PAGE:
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Tue, Jan 19, 2010

Analyst: Threat To Scrap A400M May Be Real

But Ditching The Program Could Have A Serious Impact The European Aerospace Industry

The recent threat from the Airbus Chief about the cancellation of the A400M Military transport aircraft program, and the subsequent meeting of the representatives of the partner countries to discuss the way forward on the extra funding, have triggered a wave of anxiety among various industry stakeholders. That analysis comes from Balaji Srimoolanathan, a Program Manager with the Frost & Sullivan Aerospace & Defence Practice. The lack of a solid outcome at the end of the meeting, which snubbed EADS by not extending an invitation to the company, has clearly outlined that a decision on this would not be instantaneous and that the industry has got to wait for multiple rounds of discussions to happen before arriving at an agreeable solution to resolve the situation.

The final agreement when arrived at could be very important, as this could impact the future of not only Airbus but also the entire European aerospace industry. The A400M completed its maiden flight in Spain last month - with the first delivery due in three years. The program, launched six years ago with an order for 180 planes from seven governments, has been plagued by problems with weight and its new engines.

If the partner countries do not agree to fund as expected, a subsequent move by Airbus to stop further development of the program could lead to severe financial hit on Airbus which could lead up to several billions of Euros in returning advance payments and many more billions in compensations and job cuts to the tune of 10000 and more across Europe. This may also further weaken the position of Airbus in the global scenario against its competitor Boeing. These could lead to further losses which may occur due to share value depreciation and affect the other projects that the company is involved in.

Srimoolanathan'a analysis on the root cause of this problem reveals that the contracts for this program signed with the seven major customers were faulty, in a sense that it does not allow any room for Airbus to accommodate any cost escalations incurred during the development into the price of the aircraft. Also, the influence of European governments on supplier selections through political conditions is seen to be backfiring at the moment. In summary, it appears to be a series of wrong decisions made not only by Airbus but also by the governments which partnered to develop the aircraft. This also reiterates the need for commercial entities such as Airbus to be left alone and free of political interferences in business decisions.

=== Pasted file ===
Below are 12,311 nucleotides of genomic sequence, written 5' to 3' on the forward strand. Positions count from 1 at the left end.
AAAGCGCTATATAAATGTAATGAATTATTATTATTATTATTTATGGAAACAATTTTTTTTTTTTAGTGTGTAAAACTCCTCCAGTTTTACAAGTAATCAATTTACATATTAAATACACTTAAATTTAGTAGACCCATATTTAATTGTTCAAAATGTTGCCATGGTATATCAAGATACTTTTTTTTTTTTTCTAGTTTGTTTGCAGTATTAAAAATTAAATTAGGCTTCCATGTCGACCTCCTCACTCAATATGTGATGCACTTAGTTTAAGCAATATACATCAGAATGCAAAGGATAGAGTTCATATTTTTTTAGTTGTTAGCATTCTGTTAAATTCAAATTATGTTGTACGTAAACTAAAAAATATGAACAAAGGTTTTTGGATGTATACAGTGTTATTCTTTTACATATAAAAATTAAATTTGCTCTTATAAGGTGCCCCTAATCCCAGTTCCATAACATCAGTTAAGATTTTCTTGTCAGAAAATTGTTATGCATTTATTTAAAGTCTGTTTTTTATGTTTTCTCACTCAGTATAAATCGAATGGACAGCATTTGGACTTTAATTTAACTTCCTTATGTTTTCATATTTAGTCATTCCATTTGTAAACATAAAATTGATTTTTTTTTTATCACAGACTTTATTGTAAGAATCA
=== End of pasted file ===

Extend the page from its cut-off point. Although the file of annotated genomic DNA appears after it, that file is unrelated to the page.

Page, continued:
With the first meeting over and with signs of the situation softening a bit, the industry looks forward to a positive consensus over this issue by early February. Simply put, not only Airbus, but also the entire European aerospace industry and the governments have too much in stake to let Airbus ditch this program. The partner countries should ideally take this macroeconomic scenario into consideration while framing their final set of decisions on whether to support or not support this program and its future rather than trying to stick to contractual terms and conditions. It is imperative that these governments take off their customer costume and put on their partner ones at this hour of need.

FMI: www.frost.com

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